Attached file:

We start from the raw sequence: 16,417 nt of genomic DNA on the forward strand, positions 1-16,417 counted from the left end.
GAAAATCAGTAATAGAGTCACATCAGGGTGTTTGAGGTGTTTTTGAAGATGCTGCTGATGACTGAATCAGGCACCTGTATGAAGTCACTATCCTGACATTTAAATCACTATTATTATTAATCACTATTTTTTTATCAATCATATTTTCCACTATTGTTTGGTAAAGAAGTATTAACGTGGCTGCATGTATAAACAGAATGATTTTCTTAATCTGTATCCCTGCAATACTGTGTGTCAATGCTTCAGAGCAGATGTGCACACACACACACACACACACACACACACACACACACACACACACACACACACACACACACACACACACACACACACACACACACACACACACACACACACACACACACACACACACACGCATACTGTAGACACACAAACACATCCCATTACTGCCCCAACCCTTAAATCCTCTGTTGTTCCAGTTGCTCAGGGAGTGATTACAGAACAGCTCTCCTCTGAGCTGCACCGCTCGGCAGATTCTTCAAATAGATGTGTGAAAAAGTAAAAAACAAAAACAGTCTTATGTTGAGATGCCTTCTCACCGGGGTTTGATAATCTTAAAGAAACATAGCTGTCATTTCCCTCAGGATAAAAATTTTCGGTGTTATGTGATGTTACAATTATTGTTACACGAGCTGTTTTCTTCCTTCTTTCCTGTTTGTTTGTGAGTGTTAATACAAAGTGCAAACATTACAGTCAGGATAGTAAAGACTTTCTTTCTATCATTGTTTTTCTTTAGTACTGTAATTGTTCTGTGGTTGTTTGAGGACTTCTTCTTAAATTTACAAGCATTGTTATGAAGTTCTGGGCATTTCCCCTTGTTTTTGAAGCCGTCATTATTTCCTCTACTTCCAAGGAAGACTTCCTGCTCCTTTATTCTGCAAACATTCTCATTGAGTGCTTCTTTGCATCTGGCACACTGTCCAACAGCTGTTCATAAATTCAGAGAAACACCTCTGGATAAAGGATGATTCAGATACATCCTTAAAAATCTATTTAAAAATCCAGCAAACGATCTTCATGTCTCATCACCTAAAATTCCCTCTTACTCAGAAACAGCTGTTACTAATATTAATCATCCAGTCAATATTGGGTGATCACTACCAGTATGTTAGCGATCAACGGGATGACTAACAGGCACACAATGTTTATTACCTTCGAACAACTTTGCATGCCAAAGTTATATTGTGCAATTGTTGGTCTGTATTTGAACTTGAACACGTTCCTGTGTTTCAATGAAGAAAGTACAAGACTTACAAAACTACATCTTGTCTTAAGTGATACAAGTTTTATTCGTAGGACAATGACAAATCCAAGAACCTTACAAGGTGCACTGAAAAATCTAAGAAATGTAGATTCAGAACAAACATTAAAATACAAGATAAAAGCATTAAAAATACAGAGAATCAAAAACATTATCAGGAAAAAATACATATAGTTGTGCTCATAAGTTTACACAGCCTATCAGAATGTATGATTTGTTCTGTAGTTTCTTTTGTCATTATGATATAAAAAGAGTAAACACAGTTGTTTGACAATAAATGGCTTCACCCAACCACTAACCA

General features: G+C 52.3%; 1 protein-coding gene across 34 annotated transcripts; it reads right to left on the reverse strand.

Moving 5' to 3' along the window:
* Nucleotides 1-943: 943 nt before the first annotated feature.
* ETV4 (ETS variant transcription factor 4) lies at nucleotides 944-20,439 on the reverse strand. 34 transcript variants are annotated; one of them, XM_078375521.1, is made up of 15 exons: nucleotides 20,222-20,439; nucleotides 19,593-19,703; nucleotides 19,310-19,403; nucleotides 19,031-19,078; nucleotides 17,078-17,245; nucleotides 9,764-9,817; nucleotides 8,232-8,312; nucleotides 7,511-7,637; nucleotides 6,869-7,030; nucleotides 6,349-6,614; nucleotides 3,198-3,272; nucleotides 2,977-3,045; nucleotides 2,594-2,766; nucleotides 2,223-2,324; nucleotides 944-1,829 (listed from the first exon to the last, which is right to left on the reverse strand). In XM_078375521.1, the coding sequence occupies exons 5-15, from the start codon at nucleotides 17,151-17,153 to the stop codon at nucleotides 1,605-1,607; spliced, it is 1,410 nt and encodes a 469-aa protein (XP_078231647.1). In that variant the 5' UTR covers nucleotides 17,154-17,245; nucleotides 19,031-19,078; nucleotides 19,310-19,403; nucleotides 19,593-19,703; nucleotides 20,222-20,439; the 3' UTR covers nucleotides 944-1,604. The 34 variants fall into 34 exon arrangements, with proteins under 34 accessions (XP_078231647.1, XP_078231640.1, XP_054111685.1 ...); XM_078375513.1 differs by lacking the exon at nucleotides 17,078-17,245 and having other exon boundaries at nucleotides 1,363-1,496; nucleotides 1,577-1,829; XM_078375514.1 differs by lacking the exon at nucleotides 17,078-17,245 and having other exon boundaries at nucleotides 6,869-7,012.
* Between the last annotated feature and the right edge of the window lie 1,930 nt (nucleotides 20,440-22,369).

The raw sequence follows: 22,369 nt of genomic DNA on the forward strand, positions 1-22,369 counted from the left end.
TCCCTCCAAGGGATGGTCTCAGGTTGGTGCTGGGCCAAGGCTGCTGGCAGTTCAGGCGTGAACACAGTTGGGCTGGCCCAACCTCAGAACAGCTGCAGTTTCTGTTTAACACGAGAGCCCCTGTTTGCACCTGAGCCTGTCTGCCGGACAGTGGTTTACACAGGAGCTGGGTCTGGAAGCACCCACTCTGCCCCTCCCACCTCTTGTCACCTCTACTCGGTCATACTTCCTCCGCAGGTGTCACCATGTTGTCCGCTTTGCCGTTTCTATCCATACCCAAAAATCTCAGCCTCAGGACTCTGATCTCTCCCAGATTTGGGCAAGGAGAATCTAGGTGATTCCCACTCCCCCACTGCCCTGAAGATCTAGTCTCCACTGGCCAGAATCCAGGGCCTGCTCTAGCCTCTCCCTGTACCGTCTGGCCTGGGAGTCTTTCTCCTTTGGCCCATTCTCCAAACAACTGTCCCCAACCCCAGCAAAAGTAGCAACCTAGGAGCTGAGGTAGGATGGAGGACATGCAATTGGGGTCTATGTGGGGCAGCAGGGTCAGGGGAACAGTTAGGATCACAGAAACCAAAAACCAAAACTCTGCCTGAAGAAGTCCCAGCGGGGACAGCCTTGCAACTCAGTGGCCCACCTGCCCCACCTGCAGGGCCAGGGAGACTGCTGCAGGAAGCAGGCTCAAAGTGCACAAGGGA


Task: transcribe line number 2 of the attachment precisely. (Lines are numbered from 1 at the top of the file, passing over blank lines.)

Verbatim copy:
GAAAATCAGTAATAGAGTCACATCAGGGTGTTTGAGGTGTTTTTGAAGATGCTGCTGATGACTGAATCAGGCACCTGTATGAAGTCACTATCCTGACATTTAAATCACTATTATTATTAATCACTATTTTTTTATCAATCATATTTTCCACTATTGTTTGGTAAAGAAGTATTAACGTGGCTGCATGTATAAACAGAATGATTTTCTTAATCTGTATCCCTGCAATACTGTGTGTCAATGCTTCAGAGCAGATGTGCACACACACACACACACACACACACACACACACACACACACACACACACACACACACACACACACACACACACACACACACACACACACACACACACACACACACACACACACACACACGCATACTGTAGACACACAAACACATCCCATTACTGCCCCAACCCTTAAATCCTCTGTTGTTCCAGTTGCTCAGGGAGTGATTACAGAACAGCTCTCCTCTGAGCTGCACCGCTCGGCAGATTCTTCAAATAGATGTGTGAAAAAGTAAAAAACAAAAACAGTCTTATGTTGAGATGCCTTCTCACCGGGGTTTGATAATCTTAAAGAAACATAGCTGTCATTTCCCTCAGGATAAAAATTTTCGGTGTTATGTGATGTTACAATTATTGTTACACGAGCTGTTTTCTTCCTTCTTTCCTGTTTGTTTGTGAGTGTTAATACAAAGTGCAAACATTACAGTCAGGATAGTAAAGACTTTCTTTCTATCATTGTTTTTCTTTAGTACTGTAATTGTTCTGTGGTTGTTTGAGGACTTCTTCTTAAATTTACAAGCATTGTTATGAAGTTCTGGGCATTTCCCCTTGTTTTTGAAGCCGTCATTATTTCCTCTACTTCCAAGGAAGACTTCCTGCTCCTTTATTCTGCAAACATTCTCATTGAGTGCTTCTTTGCATCTGGCACACTGTCCAACAGCTGTTCATAAATTCAGAGAAACACCTCTGGATAAAGGATGATTCAGATACATCCTTAAAAATCTATTTAAAAATCCAGCAAACGATCTTCATGTCTCATCACCTAAAATTCCCTCTTACTCAGAAACAGCTGTTACTAATATTAATCATCCAGTCAATATTGGGTGATCACTACCAGTATGTTAGCGATCAACGGGATGACTAACAGGCACACAATGTTTATTACCTTCGAACAACTTTGCATGCCAAAGTTATATTGTGCAATTGTTGGTCTGTATTTGAACTTGAACACGTTCCTGTGTTTCAATGAAGAAAGTACAAGACTTACAAAACTACATCTTGTCTTAAGTGATACAAGTTTTATTCGTAGGACAATGACAAATCCAAGAACCTTACAAGGTGCACTGAAAAATCTAAGAAATGTAGATTCAGAACAAACATTAAAATACAAGATAAAAGCATTAAAAATACAGAGAATCAAAAACATTATCAGGAAAAAATACATATAGTTGTGCTCATAAGTTTACACAGCCTATCAGAATGTATGATTTGTTCTGTAGTTTCTTTTGTCATTATGATATAAAAAGAGTAAACACAGTTGTTTGACAATAAATGGCTTCACCCAACCACTAACCA